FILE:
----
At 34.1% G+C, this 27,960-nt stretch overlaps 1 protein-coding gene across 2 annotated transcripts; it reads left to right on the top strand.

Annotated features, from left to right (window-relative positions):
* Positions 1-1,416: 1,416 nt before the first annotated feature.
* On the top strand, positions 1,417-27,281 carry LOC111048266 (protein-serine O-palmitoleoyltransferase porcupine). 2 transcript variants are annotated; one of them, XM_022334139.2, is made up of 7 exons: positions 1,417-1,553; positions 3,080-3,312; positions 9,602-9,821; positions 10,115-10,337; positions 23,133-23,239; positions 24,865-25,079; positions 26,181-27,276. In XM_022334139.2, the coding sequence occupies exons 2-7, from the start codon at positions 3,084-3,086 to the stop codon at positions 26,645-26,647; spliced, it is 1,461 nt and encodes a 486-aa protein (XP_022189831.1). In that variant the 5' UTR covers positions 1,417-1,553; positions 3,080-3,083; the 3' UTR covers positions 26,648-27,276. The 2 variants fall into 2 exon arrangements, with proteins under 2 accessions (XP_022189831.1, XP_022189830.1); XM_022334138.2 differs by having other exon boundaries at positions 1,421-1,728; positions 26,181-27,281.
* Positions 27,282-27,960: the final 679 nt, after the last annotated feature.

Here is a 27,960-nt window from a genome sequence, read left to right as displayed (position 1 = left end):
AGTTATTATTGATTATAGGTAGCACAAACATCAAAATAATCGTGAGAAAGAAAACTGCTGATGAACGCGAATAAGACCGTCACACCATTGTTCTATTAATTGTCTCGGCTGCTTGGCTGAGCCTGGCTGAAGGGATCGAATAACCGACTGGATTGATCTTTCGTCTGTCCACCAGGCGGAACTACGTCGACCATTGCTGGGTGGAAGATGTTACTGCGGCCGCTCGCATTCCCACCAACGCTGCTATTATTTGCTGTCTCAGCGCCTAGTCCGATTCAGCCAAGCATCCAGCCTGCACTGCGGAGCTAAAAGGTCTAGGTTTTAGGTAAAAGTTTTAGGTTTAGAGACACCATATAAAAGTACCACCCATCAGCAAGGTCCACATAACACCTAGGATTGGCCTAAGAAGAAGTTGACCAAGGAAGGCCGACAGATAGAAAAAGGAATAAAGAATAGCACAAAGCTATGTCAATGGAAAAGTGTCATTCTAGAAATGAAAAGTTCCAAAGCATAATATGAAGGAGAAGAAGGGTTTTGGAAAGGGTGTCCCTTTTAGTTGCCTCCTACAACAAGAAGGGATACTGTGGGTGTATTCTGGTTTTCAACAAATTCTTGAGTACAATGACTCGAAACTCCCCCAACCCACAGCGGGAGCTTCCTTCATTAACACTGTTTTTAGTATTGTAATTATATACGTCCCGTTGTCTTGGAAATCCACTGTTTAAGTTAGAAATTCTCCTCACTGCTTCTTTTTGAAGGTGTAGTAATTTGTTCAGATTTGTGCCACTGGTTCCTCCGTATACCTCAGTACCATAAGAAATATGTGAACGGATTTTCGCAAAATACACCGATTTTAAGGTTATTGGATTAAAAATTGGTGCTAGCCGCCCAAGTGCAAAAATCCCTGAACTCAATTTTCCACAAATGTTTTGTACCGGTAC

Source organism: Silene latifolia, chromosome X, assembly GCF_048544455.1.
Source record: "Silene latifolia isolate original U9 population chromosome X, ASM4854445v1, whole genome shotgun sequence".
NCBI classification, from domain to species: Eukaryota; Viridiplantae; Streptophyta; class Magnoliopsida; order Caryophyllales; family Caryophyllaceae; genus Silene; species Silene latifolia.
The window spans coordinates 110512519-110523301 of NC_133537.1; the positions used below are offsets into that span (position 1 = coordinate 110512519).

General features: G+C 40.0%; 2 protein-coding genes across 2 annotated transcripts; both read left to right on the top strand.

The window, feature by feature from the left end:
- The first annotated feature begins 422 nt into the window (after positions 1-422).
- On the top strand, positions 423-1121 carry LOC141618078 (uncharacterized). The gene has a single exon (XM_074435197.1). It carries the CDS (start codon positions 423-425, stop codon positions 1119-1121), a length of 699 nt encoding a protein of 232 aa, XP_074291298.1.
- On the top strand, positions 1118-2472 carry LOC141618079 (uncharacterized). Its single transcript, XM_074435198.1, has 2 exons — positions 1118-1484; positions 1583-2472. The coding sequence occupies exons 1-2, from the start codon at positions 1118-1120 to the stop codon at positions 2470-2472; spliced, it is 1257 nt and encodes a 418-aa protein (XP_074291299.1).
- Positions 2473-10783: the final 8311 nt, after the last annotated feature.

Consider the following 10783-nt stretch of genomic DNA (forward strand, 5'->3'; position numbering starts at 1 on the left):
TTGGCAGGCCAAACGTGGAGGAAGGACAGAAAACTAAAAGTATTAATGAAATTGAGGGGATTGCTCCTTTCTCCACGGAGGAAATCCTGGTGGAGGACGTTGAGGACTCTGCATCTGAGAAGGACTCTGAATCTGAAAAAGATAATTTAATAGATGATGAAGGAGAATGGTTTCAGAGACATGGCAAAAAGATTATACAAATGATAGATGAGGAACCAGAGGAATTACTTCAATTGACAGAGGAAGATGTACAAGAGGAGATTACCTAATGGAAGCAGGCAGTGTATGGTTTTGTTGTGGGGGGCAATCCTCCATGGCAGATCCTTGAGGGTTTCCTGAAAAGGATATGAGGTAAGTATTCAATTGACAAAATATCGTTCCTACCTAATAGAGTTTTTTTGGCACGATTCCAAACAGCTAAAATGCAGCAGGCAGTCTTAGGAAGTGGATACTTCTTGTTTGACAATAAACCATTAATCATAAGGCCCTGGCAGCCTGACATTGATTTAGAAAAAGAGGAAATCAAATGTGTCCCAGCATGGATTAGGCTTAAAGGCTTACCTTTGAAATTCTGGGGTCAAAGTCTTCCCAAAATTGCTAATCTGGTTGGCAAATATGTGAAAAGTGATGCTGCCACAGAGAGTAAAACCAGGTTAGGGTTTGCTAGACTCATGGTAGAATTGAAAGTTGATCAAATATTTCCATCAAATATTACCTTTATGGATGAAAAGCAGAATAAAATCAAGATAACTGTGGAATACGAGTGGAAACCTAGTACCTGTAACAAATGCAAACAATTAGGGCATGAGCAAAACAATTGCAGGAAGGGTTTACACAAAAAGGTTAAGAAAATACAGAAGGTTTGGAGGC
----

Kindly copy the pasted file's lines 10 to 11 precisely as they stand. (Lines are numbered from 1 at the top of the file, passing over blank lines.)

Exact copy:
NCBI classification, from domain to species: Eukaryota; Viridiplantae; Streptophyta; class Magnoliopsida; order Caryophyllales; family Caryophyllaceae; genus Silene; species Silene latifolia.
The window spans coordinates 110512519-110523301 of NC_133537.1; the positions used below are offsets into that span (position 1 = coordinate 110512519).